Not Janet Berg. Her husband, Bruce, literally wouldn’t be alive today if it weren’t for art.
From the late 1930s until the end of the Holocaust, his family, who were fine art dealers, were targeted by Hitler. The leader of the Nazi party coveted the masterpieces owned by Bruce’s grandfather, Benjamin Katz, and his brother, Nathan. The failed artist wanted them for himself and for his unrealized Führermuseum in Linz.
The Katz brothers, who lived in Holland, were protected as long as they held onto their rare treasures. But then German troops came and occupied the Netherlands in 1940. From that point on, all bets were off.
First The Führer sent his right-hand man, Hermann Göring, around to loot the Katz’s collection. Gun in hand, he showed up on their doorstep and forced the brothers to “trade” 500 works of art. Later, in 1942, Hitler made the family an offer they, literally, couldn’t refuse: what was called the “Final Solution,” — one Rembrandt for 25 lives.
“Hermann Göring signed the Final Solution with the stroke of his pen,” says Berg, adding that centuries after his own death, “Rembrandt saved so many lives with the stroke of a brush.”
Though the Katz family would eventually lose 65 members to the genocide, Bruce’s mother, Vogue, was among those saved by the trade of the Dutch Master for the souls of their kin.
Berg had first learned the broader strokes of this tragic piece of her husband’s family history back when they first started dating, as teenagers in Massapequa. Decades later, a story about Bruce’s great uncle, Nathan, was featured in an article in The New York Times in 2007.
“I remember our son pointing that article out to us,” recalls Berg. “He clipped it and put it on our kitchen table at our house in Remsenburg. We had no idea that this history that had been kept in the family all this time was about to become big news.”
The Stony Brook Southampton MFA student — mentored by authors such as Frank McCourt, Lou Ann Walker, Roger Rosenblatt, Ursula Hegi, and Jules Feiffer — welcomed the opportunity to share more of the story, as well as a broader message about truth, justice, hope and acceptance of others. Having just published her first book, “Glitz of the Hamptons,” she decided to dig in and learn as much about the events as she could.
Working with Lynn Nicholas, the world’s leading expert on art pilfered during World War II and author of “The Rape of Europa,” Berg set out to tell the tale of her husband’s family — first in her debut novel, “Rembrandt’s Shadow,” and now in the follow-up, “Restitution.” She changed the names and added some dramatization, but she didn’t alter the history.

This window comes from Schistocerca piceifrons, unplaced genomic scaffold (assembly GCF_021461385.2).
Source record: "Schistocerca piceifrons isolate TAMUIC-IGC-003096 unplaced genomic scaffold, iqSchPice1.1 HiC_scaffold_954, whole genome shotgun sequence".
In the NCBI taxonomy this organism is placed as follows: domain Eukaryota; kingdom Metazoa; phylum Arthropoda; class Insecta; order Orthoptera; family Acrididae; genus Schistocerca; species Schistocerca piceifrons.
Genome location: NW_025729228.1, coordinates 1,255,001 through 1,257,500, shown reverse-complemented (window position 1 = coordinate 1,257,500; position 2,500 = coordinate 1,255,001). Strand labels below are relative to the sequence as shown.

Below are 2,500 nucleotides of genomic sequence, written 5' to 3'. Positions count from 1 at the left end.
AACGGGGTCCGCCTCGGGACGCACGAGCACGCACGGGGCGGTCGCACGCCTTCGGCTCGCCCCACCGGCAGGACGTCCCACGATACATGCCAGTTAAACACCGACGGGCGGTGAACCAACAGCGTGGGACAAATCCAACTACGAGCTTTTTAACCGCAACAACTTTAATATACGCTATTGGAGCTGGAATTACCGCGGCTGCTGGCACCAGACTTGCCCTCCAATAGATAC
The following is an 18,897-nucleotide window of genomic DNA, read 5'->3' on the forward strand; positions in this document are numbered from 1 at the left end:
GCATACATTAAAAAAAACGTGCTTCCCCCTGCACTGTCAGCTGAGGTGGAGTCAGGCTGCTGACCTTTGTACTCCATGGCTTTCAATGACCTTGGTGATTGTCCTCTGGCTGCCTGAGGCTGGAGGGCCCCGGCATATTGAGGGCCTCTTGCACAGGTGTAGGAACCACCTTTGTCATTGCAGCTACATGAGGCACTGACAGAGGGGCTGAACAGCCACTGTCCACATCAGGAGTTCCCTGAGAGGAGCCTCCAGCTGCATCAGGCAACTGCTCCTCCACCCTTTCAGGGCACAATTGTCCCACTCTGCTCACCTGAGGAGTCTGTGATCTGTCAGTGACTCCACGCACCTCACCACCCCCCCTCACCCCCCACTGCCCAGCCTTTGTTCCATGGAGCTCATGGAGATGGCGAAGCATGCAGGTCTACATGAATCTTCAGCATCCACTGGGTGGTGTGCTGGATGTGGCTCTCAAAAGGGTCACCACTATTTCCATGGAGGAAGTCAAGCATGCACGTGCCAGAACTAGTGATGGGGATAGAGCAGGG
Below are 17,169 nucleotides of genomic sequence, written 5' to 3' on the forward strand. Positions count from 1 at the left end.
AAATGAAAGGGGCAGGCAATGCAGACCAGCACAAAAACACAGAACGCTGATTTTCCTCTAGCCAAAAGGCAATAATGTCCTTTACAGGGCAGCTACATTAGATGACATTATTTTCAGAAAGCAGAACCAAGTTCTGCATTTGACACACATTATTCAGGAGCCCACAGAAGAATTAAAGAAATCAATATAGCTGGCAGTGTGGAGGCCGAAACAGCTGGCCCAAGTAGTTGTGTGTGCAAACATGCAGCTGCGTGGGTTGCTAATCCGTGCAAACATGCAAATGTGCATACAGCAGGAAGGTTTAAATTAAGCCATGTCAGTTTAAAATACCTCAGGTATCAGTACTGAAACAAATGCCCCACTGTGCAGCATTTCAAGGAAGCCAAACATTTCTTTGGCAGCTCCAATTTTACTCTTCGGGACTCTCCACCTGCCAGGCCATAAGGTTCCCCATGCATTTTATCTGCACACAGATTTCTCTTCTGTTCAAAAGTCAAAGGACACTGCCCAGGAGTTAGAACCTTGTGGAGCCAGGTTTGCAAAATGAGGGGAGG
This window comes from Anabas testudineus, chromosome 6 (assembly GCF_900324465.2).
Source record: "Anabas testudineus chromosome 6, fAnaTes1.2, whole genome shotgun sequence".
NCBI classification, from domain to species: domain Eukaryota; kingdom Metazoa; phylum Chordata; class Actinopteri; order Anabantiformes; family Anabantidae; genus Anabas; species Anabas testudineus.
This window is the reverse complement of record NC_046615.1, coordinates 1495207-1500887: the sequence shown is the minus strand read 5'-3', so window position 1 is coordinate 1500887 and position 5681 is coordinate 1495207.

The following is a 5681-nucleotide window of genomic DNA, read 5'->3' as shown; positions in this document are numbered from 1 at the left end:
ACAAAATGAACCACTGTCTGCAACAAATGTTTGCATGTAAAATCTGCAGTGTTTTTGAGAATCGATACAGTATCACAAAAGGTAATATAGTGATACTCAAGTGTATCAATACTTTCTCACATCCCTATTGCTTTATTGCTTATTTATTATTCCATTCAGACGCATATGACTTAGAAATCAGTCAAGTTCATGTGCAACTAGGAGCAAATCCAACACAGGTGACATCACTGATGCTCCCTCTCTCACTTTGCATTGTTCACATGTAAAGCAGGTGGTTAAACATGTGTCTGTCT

“I based the main character, Sylvie, on Bruce’s mom, exaggerating some of her personality and attributes, in order to tell the story,” Berg reports. “But the timeline is correct to real life and all the historical events are true.”
The first book was added to the permanent collection of the Holocaust Memorial Museum in Washington D.C. and features a cover blurb by “The Lady in Gold” author Anne-Marie O’Connor, whose book was made into a film, “Woman in Gold,” starring Helen Mirren and Ryan Reynolds.
The second, which just hit bookshelves and can be found at bookstores nationwide and online, was included in the Jewish Center of the Hamptons’ Virtual Book Club in November. It will be the featured by arts advocate attorney Stephanie Drawdy at a presentation to the Jewish Art Dealers Association at London’s Victoria and Albert Museum in the coming year.
“I just saw the book on the top shelf in the window of the Barnes & Noble by my house. That was exciting,” says the East End- and Charleston-based author. “I’m also so grateful to be getting some attention on this topic, more than 80 years later and while the family still awaits justice and the return of artwork that continues to hang on museum walls without notes on its tragic history.”
Sharing the story with readers has been a privilege, says Berg, who remains hopeful that justice and healing will prevail in the end.
“I never understood that desire to label each other. I’d rather look at our similarities more than our differences,” she says. “I guess that is why I chose to write about connecting people, despite different ethnic groups, religions, cultures or prejudices. I’m hopeful that we can do better.”